The Shma: Sitting or Standing?
(ד) שְׁמַ֖ע יִשְׂרָאֵ֑ל יהוה אֱלֹהֵ֖ינוּ יהוה ׀ אֶחָֽד׃ (ה) וְאָ֣הַבְתָּ֔ אֵ֖ת יהוה אֱלֹהֶ֑יךָ בְּכָל־לְבָבְךָ֥ וּבְכָל־נַפְשְׁךָ֖ וּבְכָל־מְאֹדֶֽךָ׃ (ו) וְהָי֞וּ הַדְּבָרִ֣ים הָאֵ֗לֶּה אֲשֶׁ֨ר אָנֹכִ֧י מְצַוְּךָ֛ הַיּ֖וֹם עַל־לְבָבֶֽךָ׃ (ז) וְשִׁנַּנְתָּ֣ם לְבָנֶ֔יךָ וְדִבַּרְתָּ֖ בָּ֑ם בְּשִׁבְתְּךָ֤ בְּבֵיתֶ֙ךָ֙ וּבְלֶכְתְּךָ֣ בַדֶּ֔רֶךְ וּֽבְשָׁכְבְּךָ֖ וּבְקוּמֶֽךָ׃

(4) Hear, O Israel! The LORD is our God, the LORD alone. (5) You shall love the LORD your God with all your heart and with all your soul and with all your might. (6) Take to heart these instructions with which I charge you this day. (7) Impress them upon your children. Recite them when you stay at home and when you walk along the way, when you lie down and when you get up.

מתני׳ בית שמאי אומרים בערב כל אדם יטה ויקרא ובבקר יעמוד שנאמר (דברים ו, ז) ובשכבך ובקומך ובית הלל אומרים כל אדם קורא כדרכו שנאמר ובלכתך בדרך אם כן למה נאמר ובשכבך ובקומך בשעה שבני אדם שוכבים ובשעה שבני אדם עומדים א"ר טרפון אני הייתי בא בדרך והטתי לקרות כדברי ב"ש וסכנתי בעצמי מפני הלסטים אמרו לו כדי היית לחוב בעצמך שעברת על דברי ב"ה:

MISHNA: Beit Shammai and Beit Hillel disputed the proper way to recite Shema. Beit Shammai say: One should recite Shema in the manner indicated in the text of Shema itself. Therefore, in the evening every person must recline on his side and recite Shema, in fulfillment of the verse: “When you lie down,” and in the morning he must stand and recite Shema, in fulfillment of the verse: When you rise, as it is stated: “When you lie down, and when you rise.” And Beit Hillel say: Every person recites Shema as he is, and he may do so in whatever position is most comfortable for him, both day and night, as it is stated: “And when you walk along the way,” when one is neither standing nor reclining (Me’iri). If so, according to Beit Hillel, why was it stated: “When you lie down, and when you rise”? This is merely to denote time; at the time when people lie down and the time when people rise.

Rabbi Tarfon said: Once, I was coming on the road when I stopped and reclined to recite Shema in accordance with the statement of Beit Shammai.

The Sages said to him: You deserved to pay with your life, as you transgressed the statement of Beit Hillel.

ת"ר בה"א עומדין וקורין יושבין וקורין ומטין וקורין הולכין בדרך וקורין עושין במלאכתן וקורין

The Sages taught in a baraita that Beit Hillel say: One may recite Shema in any situation: Standing and reciting, sitting and reciting, reclining and reciting, walking and reciting and even working and reciting.

(א) קוֹרֵא אוֹתָהּ מְהַלֵּךְ, אוֹ עוֹמֵד, אוֹ שׁוֹכֵב, אוֹ רוֹכֵב עַל גַּבֵּי בְּהֵמָה, אוֹ יוֹשֵׁב, אֲבָל לֹא פְּרַקְדָּן, דְּהַיְנוּ שֶׁפָּנָיו טוּחוֹת בַּקַּרְקַע, אוֹ מֻשְׁלָךְ עַל גַּבּוֹ וּפָנָיו לְמַעְלָה, אֲבָל קוֹרֵא וְהוּא שׁוֹכֵב עַל צִדּוֹ: ..וְאִם הָיָה בַּעַל בָּשָׂר הַרְבֵּה, וְאֵינוֹ יָכוֹל לְהִתְהַפֵּךְ עַל צִדּוֹ, אוֹ שֶׁהָיָה חוֹלֶה, נוֹטֶה מְעַט לְצִדּוֹ וְקוֹרֵא.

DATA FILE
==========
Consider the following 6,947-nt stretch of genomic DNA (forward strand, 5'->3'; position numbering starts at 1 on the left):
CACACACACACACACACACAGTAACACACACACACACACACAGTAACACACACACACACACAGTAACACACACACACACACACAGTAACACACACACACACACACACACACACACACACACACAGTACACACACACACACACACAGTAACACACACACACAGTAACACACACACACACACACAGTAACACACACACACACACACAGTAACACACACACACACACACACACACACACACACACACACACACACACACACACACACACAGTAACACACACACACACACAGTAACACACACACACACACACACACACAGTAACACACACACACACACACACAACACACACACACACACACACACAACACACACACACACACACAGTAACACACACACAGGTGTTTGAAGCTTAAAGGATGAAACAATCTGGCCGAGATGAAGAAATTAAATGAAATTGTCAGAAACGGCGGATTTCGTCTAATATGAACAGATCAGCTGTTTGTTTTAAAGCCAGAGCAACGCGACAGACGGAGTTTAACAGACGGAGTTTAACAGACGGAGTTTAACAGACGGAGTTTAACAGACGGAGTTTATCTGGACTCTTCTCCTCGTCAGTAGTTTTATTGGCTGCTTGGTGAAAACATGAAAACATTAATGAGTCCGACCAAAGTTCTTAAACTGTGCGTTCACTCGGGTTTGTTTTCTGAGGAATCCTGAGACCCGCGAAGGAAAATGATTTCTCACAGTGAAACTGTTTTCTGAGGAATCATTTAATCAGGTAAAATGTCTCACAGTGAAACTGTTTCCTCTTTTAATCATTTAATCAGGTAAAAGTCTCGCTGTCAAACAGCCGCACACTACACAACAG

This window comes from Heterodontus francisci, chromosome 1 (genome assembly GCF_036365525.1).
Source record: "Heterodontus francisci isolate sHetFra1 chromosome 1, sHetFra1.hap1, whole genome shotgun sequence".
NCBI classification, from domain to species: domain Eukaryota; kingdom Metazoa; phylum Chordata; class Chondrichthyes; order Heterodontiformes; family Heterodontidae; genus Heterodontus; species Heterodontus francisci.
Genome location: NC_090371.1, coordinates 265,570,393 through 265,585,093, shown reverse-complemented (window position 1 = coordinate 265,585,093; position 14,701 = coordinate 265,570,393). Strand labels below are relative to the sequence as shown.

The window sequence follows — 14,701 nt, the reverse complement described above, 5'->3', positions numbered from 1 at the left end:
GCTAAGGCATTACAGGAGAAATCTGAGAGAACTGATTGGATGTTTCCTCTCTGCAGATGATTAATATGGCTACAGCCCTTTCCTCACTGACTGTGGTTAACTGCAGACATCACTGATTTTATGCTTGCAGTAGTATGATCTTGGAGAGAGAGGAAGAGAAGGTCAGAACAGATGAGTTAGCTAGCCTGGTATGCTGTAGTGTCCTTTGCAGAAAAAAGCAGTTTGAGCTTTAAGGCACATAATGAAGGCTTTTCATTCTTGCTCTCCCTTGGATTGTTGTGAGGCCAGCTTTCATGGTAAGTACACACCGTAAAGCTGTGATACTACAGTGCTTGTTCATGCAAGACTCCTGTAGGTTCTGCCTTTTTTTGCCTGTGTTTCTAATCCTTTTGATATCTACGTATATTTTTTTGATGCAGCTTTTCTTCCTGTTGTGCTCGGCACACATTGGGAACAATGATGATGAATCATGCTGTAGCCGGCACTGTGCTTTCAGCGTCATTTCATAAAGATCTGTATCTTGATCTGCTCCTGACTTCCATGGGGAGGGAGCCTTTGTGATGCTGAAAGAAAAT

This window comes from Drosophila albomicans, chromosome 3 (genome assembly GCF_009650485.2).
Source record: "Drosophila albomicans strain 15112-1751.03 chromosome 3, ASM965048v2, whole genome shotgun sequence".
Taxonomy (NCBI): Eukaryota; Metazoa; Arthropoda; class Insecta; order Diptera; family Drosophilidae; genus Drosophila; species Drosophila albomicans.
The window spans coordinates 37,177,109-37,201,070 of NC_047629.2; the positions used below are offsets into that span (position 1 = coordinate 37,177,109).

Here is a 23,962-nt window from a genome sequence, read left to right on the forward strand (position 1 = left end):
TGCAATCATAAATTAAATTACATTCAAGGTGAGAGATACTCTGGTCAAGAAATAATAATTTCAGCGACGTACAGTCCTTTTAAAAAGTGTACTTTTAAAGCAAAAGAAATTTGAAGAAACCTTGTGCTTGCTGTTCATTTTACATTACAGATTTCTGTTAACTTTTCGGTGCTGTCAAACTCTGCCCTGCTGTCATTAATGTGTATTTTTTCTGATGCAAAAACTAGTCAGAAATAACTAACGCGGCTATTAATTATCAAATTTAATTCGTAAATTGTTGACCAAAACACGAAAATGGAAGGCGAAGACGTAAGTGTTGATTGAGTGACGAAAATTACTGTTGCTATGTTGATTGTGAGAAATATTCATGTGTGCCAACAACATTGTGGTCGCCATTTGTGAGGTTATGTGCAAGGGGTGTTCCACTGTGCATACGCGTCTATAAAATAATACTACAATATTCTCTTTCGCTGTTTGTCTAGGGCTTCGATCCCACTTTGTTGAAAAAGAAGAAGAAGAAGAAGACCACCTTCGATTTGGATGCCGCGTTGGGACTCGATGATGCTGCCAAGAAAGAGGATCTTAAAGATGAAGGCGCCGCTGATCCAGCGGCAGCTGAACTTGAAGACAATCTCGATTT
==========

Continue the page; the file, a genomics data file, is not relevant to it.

The Shma may be recited walking, standing, lying down, riding on an animal, or sitting. It may not be recited while lying face down or face up, but rather lying on one's side.... If one is corpulent, and can't roll over on their side, or if one is sick, then they should slightly incline to their side and recite it.

Lawrence Hoffman, My People's Prayer Book, Vol. 1, 91-92.

Reform congregations say the Shma standing. Halacha prescribes sitting, not standing, for the Shma. The issue goes back to a debate between Beit Hillel and Beit Shammai, in which Beit Hillel ruled (successfully) that the Shma should be said in whatever position one happened to be when the time of its recitation arrived. In the ninth century, the Babylonian scholar, Amram Gaon, enforced that position, as part of his religio-political attack on the Palestinians who still said the Shema standing. His successful championing of the Hillelite perspective eventually entered the codes of Jewish law...When the Crusaders overran Palestine, destroying native Palestinian Jewish custom in the process, the Palestinian practice of standing died too, so that Jews round the world now sat for the Shma as Amram had insisted.

Reform Jews, however, saw the Shma as central to their claim that Judaism's uniqueness lay in its discovery of ethical monotheism. Wanting to acknowledge the centrality of the Shma, and recognizing that people generally stand for the prayers that matter most, they began standing for the Shma despite the Halacha. They justified their position by arguing that the halachic act of sitting for the "watchword of Jewish faith" was inconsistent with the halachic principle of aceepting the yolk of heaven: how could one not stand to proclaim God one?

R. Levi Cooper, Relics for the Present, 94.

[In the name of R. Shlomo Hayyim Friedman, Rebbe of Sadigura]

Beit Hillel is giving voice to the idea that Divinity permeates our entire world. In every place, at every moment, in every situation - whether we are lying down, standing still or walking - Godliness is present. Whatever the scenario, the Divine should be sought and the yoke of Heaven accepted...

Rabbi Tarfon mistakenly thought that accepting God's presence required a certain physical truth, God's presence permeates the world under all circumstances and without interruption...the Almighty is not confined to a particular location or position; indeed there is no place that is empty of the Divine Presence.

There are times and places in which connecting to that unlimited Presence may be easier - perhaps when praying with a congregation and using the very same words that have been on the lips of our people for generations...